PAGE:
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Re: Re: Re: Big league foot-plant

Posted by: Terry () on Thu Nov 4 18:12:54 2010

> > > Jack- question on big leaguers hitting off-speed, particularly those hitters with a leg
> kick, does foot plant occur at the same time for an off-speed pitch? Or does it always land
> just before the swing starts? Basically, unless the hitter is fooled by the pitch, he reads the
> curveball and delays foot-plant until he begins the swing? It's not a noticeable delay
> though just very natural during the read which is why I believe it goes unnoticed.
> > >
> > > The reason Im asking is it seems everyone always preaches get your foot down so you
> can read the pitch, but I look at guys like Jose Bautista and he hits homers on 80mph
> breakers and 95mph heat with what appears to be the same swing (with foot-plant still
> occurring just before the swing). There doesn't appear to be a delay from foot-plant and
> swing. It looks like he reads the pitch prior to getting to launch position.
> > >
> > > Anyone feel free to help clarify
> >
> >
> > Like someone mentioned, the timing difference between 80 mph change up and 95 mph
> fastball is fairly minute in terms of absolute time.
> >
> > The hitter should maintain a continuity in his or her swing, and start the swing when the
> front foot is planted.
> > Where things go wrong, is getting an offspeed pitch when you were looking fastball or
> vice versa. Its virtually impossible to speed up or slow down your swing once the heel is
> planted.
> >
> > Manny Ram is a good example of swing continuity. If he looks offspeed, his stride seems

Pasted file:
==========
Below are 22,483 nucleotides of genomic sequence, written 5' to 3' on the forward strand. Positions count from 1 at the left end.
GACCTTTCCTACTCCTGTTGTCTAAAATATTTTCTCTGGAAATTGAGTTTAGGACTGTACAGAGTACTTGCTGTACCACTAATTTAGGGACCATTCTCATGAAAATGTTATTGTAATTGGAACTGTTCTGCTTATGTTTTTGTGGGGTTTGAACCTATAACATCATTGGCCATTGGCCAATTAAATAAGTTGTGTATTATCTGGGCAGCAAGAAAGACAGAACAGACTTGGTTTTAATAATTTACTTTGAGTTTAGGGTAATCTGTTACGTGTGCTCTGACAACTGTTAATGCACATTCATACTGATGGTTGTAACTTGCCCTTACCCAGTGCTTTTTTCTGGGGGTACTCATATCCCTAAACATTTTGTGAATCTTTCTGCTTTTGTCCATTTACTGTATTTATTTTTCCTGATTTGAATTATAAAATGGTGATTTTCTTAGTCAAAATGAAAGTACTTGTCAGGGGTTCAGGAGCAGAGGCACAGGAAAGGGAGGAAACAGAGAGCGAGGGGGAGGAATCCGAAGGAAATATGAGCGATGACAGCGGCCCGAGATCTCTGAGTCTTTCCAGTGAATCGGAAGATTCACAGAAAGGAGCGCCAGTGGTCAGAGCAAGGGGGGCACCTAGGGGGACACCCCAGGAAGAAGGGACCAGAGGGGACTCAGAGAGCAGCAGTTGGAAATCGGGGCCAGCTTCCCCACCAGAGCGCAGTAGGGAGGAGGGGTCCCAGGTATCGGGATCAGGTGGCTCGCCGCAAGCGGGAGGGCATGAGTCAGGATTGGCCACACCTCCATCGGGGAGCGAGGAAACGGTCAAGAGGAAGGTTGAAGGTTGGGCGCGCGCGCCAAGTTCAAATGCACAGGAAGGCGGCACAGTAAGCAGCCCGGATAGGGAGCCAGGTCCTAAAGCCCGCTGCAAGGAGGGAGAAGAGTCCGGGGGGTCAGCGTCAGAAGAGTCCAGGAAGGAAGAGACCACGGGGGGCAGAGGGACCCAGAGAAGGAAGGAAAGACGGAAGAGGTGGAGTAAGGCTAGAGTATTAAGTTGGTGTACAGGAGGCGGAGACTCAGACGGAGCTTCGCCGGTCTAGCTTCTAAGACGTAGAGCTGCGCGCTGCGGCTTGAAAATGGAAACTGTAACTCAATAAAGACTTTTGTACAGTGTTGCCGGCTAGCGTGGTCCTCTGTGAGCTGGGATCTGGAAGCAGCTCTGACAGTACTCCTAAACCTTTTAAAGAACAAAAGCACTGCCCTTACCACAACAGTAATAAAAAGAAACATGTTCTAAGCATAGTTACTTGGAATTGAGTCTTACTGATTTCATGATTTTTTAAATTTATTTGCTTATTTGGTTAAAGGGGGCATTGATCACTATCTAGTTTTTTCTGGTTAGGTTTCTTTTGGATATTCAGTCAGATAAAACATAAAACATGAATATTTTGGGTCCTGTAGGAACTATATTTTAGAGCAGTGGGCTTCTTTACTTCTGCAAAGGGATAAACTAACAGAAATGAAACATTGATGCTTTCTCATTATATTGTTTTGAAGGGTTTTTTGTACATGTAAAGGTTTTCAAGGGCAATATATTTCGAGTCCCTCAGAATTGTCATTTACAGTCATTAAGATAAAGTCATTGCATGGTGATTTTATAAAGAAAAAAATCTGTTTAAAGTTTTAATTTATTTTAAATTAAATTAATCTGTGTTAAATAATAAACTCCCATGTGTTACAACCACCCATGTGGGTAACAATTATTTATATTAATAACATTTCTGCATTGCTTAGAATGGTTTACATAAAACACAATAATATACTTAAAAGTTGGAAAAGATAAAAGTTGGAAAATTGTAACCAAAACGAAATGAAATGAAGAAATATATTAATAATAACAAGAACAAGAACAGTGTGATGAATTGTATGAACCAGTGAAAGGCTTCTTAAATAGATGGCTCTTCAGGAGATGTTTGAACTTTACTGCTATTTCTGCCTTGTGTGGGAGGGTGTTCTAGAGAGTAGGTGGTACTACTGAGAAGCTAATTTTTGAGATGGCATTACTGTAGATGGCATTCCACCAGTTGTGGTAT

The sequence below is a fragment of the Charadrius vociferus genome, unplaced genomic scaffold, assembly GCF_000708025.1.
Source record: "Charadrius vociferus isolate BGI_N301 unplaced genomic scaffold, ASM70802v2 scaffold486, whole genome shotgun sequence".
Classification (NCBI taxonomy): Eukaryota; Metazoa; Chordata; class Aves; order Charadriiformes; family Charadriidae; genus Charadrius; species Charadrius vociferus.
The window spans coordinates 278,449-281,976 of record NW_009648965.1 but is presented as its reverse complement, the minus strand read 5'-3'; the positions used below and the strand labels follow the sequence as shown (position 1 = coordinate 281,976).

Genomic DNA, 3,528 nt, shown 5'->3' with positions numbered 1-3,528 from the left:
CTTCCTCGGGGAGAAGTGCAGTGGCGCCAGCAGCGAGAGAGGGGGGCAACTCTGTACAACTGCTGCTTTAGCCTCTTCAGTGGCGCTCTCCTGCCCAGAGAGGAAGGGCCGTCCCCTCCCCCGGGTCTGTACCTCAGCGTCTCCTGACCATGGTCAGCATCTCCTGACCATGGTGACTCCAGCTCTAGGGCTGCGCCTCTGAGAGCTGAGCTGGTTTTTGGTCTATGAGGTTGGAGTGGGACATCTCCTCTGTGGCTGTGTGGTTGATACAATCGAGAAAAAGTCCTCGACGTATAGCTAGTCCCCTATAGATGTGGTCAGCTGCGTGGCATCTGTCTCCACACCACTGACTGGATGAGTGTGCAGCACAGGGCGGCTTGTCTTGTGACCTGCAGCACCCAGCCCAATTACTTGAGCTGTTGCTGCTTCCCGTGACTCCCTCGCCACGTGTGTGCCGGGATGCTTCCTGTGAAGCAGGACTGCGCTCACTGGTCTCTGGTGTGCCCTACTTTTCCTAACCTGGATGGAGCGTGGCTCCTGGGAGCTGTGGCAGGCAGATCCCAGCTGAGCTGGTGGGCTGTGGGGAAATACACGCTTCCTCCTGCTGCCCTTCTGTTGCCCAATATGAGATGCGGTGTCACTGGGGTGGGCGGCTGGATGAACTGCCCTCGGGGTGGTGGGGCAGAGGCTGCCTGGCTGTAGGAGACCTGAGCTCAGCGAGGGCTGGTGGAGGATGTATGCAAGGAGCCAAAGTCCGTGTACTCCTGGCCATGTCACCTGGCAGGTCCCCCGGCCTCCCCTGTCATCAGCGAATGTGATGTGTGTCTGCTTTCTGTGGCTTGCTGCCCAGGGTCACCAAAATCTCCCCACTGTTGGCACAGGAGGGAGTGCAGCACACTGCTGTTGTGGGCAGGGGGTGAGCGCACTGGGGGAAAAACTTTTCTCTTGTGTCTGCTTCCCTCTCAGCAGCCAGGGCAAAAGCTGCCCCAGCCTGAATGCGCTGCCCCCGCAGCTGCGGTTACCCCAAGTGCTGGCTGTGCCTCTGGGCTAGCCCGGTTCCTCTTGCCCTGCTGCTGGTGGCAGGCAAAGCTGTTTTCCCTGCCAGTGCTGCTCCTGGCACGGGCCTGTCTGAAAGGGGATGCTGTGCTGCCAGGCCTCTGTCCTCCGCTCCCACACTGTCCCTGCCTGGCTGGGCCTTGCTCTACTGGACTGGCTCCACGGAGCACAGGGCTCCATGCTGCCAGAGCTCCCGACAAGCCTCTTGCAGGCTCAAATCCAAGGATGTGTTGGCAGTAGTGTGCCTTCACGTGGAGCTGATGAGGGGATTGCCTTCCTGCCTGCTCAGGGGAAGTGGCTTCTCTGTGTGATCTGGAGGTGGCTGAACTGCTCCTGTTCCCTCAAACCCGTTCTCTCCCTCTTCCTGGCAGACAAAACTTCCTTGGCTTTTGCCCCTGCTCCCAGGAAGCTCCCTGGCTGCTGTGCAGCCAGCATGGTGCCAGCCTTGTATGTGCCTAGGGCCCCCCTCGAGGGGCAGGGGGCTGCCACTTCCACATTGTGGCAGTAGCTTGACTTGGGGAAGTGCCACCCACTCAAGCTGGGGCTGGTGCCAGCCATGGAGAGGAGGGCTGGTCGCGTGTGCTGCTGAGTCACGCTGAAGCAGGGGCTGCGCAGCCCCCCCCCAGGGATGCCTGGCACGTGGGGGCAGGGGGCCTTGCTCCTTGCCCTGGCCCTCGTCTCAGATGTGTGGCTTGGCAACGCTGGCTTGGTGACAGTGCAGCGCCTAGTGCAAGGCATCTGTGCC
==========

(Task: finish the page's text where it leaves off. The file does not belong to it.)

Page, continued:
> to "float", but once the front foot is planted, his swing is automatic. When he looks fastball,
> everything is still very fluid, but the stride may seems slightly faster when compared to
> that of an offspeed swing.
> >
> > The bottom line is that the swing begins at heel plant. The timing of the pitch starts way
> before you even get into the batters box.
> >
> > Why do coaches preach getting the foot down early? Its easier to hit. Its hard to hit off of
> one leg, and many players do not have the skills at younger ages to account for the
> variation in pitch speeds they might see. Unfortunately, hitting from such a stationary
> position robs you of the fluidity needed to generate explosive power. Denard Span of the
> MN Twins is a glaring example of a hitter who sets up way too early. He gets up on his
> front toe, and is a statue until he swings. There is no preswing movement to help him
> generate much torque to put the ball in play. Good contact hitter because he has minimal
> motion and is pretty steady to see the pitch. Poor power numbers tho from such a quick
> twitch athlete.
> Great response, it makes sense. Heres the link to the Bautista video I tried to post earlier
> http://mlb.mlb.com/video/play.jsp?content_id=12404949
> One more question, how much guessing vs reading the pitch do you think big leaguers are
> doing especially on homeruns? Like when Manny Ram floats his stride is he looking
> offspeed or is he reading the pitch and just reacting?

The biggest thing to keep in mind, most hitters are not looking to hit a homerun. Most homeruns are hit on "mistake" pitches, ie a high fastball over the plate, a hanging curve, a slider left over the plate, etc. While bravado may prevent players from saying they guess, the truth is, that it is a a guess.
As I mentioned before, knowing what pitch you might get begins before you step in the box. So that guess, may be a fairly educated guess.
No doubt the better hitters read the pitch, but a fair amount of guessing happens as well. How many times do you see a hitter leave "the cheese" go by? Chances are the hitter was looking for something else, and had the patience to let it go and wait for what they want.


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